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Researchers Describe A 'Trade Secret' Approach to Informed Consent


The greater the number of samples and the more information that biobanks contain, the better they are as resources. However, more data often means more ethical issues to weigh.

"How do you get lots of people included in these and get lots of data while at the same time essentially protecting those people's privacy and also those people's presumed option to opt in or out?" asks Duke University's Robert Mitchell. "This is something that every biobank is struggling with," he adds.

Biobanks can go about obtaining informed consent in a number of ways. Traditionally, researchers have used an opt-in model — in which participants are told what a specific project is about and they consent or not to contribute to that project — but newer models, like those of broad consent, are also in use.

Mitchell and his colleagues recently presented a different approach in Science: a trade-secret model. They examined interviews conducted with people who had volunteered to be part of a registry of environmental polymorphisms at the University of North Carolina, Chapel Hill, and who were then recontacted to determine how well they understood the informed consent process they went through. "What we were struck with — and I think this is not uncommon — is that they had a somewhat different understanding of what they had done than the informed consent form had suggested," Mitchell says.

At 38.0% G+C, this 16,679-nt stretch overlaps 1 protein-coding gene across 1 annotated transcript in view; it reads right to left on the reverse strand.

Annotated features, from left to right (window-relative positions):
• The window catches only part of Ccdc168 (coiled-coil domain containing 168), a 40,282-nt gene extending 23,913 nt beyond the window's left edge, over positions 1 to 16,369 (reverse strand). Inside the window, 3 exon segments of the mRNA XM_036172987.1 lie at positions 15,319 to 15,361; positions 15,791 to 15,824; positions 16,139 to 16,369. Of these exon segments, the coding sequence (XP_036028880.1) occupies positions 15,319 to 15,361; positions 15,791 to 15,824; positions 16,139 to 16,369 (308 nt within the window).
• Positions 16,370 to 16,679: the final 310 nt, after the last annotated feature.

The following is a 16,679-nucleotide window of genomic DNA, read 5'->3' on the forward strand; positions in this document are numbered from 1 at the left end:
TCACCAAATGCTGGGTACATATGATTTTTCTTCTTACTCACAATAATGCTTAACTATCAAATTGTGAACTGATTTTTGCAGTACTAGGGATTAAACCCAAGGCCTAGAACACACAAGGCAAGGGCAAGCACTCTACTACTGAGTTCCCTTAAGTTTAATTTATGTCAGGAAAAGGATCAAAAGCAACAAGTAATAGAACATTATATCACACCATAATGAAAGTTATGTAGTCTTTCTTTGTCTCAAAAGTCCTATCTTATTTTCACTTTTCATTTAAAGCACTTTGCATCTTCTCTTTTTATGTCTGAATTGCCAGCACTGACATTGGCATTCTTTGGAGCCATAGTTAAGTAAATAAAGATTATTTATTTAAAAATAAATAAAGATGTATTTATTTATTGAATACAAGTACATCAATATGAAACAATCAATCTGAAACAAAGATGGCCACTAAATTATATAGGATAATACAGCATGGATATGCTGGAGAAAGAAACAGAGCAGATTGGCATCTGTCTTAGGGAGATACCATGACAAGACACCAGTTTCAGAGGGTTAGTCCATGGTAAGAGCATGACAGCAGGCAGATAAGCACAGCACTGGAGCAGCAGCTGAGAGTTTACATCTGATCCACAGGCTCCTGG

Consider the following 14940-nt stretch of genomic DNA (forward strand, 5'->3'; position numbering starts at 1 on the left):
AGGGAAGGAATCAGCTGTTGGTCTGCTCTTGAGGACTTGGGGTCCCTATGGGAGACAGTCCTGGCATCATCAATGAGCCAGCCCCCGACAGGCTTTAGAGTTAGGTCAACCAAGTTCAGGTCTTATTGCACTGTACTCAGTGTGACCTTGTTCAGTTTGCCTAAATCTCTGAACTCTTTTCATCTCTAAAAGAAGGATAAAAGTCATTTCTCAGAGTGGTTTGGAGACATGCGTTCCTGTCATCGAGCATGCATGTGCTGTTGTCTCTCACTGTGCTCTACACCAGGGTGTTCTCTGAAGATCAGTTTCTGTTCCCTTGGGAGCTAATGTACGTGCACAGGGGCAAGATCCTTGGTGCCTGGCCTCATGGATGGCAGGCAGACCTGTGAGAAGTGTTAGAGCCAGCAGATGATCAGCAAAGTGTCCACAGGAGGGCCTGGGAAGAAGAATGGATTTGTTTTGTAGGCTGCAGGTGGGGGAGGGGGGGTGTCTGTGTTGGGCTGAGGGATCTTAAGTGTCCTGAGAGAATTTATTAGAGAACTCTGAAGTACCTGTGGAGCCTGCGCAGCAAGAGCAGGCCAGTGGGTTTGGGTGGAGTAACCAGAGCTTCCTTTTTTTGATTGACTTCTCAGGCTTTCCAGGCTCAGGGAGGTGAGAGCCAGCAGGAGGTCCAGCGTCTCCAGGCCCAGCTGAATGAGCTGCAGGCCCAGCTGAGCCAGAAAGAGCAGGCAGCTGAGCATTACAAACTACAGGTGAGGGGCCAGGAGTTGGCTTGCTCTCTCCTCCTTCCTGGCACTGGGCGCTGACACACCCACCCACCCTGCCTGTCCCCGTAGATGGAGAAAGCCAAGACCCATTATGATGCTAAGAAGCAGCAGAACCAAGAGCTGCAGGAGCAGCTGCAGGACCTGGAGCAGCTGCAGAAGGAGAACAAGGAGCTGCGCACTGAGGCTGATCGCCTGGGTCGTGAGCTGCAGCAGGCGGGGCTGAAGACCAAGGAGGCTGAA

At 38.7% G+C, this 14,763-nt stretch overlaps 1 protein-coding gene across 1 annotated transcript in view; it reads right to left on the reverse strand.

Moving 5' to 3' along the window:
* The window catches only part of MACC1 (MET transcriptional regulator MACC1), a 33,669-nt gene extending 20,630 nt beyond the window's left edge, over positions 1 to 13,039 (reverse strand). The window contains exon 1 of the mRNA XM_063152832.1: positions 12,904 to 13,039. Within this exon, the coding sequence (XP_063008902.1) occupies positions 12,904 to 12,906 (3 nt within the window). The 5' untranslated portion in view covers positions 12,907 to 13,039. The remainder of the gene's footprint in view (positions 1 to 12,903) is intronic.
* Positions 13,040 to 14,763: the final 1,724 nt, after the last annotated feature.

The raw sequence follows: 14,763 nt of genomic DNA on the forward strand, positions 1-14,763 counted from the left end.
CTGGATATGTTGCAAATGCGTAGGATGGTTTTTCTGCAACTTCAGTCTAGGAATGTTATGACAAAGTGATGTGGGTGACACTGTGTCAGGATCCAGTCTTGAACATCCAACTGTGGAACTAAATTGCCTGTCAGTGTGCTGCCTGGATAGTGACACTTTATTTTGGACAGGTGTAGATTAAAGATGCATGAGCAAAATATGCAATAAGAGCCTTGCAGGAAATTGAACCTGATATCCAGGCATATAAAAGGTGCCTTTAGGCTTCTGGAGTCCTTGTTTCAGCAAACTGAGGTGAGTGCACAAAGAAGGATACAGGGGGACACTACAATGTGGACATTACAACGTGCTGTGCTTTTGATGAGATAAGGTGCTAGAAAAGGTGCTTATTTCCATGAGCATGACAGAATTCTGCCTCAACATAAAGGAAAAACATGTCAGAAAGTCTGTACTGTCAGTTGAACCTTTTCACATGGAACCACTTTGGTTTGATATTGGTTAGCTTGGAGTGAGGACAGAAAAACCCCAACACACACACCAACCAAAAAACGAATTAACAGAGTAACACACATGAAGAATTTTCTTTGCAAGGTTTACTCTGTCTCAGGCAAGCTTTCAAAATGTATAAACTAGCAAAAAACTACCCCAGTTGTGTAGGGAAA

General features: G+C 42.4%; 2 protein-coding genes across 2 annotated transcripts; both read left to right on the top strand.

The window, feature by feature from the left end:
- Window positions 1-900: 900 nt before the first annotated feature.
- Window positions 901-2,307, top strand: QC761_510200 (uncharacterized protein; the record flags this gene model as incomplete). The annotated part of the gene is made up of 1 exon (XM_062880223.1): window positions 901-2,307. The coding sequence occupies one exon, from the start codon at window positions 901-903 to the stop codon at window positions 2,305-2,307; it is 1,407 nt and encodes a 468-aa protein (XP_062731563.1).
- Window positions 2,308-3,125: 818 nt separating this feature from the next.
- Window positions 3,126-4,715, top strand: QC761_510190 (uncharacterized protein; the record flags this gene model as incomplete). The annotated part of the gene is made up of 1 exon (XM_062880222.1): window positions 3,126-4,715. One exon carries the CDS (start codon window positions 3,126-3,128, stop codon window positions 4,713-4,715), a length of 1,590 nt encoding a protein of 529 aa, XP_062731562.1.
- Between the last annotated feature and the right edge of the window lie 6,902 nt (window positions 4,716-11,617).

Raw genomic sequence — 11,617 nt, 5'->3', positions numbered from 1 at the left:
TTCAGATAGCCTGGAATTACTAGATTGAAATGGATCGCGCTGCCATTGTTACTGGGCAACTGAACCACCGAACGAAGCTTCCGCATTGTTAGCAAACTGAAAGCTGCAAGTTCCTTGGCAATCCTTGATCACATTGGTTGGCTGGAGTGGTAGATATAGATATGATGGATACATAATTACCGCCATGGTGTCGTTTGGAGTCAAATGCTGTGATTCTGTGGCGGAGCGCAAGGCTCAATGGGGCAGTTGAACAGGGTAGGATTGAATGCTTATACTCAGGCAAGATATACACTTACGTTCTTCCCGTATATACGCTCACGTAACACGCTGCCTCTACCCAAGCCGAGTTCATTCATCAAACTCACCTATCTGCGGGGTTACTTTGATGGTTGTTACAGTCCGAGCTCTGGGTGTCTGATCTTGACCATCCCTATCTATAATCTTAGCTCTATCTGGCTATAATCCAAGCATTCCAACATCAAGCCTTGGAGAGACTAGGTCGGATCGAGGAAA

Many people thought that they'd been part of a transaction. They received $20 for being part of the study, and they thought that if the researchers found something bad, they'd let them know — there was an exchange involved.

Mitchell and his colleagues then proposed to formalize that exchange under their trade-secret model. UNC Chapel Hill's John Conley, who is a lawyer, thought that how interviewees described their DNA and how it was being used sounded somewhat like a trade secret agreement. "The idea is in the same way that if I had a trade secret, I could license it out to people," Mitchell says. "I, as a volunteer, can license this to a biobank or not. It's an attempt to provide volunteers with a kind of intellectual property." He adds that the exchange does not have to involve money.

Of course, negotiating the terms of a license with each volunteer isn't practical. To handle this, Mitchell and his colleagues drew upon a solution many tech-transfer offices use: a limited number of options for the agreement. A biobank could have two or three options that volunteers could choose from as part of the exchange. "It can be an exchange for anything that the institute thinks is reasonable that someone is willing to agree to," he adds.

In the long run, Mitchell says such an approach won't hurt the number of people who participate and may slightly increase participation in biobanks because it is more up-front and transparent than traditional informed consent processes.

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